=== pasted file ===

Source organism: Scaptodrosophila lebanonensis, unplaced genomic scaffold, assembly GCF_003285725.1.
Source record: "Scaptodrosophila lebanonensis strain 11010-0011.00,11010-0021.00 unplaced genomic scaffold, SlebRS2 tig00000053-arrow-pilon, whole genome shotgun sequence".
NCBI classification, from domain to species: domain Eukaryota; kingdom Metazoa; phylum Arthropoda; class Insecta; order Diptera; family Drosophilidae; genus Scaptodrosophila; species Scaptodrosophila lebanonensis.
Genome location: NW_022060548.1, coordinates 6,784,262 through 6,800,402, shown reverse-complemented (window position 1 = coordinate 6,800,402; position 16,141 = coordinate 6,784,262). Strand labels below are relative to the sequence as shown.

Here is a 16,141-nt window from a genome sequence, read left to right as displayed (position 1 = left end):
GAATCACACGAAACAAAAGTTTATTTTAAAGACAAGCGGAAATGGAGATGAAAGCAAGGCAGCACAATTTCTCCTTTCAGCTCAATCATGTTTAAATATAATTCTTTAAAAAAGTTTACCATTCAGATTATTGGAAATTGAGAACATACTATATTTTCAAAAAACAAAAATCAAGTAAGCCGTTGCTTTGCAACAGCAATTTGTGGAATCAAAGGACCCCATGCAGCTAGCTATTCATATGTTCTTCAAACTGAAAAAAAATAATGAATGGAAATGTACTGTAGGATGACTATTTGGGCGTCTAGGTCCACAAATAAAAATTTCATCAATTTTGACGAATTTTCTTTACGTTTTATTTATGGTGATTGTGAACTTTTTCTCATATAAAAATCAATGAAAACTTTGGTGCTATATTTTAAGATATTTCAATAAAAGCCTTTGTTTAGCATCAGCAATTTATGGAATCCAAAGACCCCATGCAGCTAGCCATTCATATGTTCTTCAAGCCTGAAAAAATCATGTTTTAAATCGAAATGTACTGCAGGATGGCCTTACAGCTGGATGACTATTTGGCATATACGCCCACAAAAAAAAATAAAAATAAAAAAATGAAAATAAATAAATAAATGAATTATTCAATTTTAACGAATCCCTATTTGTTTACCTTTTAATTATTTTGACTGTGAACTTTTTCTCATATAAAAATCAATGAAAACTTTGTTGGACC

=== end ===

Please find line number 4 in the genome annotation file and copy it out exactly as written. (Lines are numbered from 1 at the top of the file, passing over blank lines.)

Genome location: NW_022060548.1, coordinates 6,784,262 through 6,800,402, shown reverse-complemented (window position 1 = coordinate 6,800,402; position 16,141 = coordinate 6,784,262). Strand labels below are relative to the sequence as shown.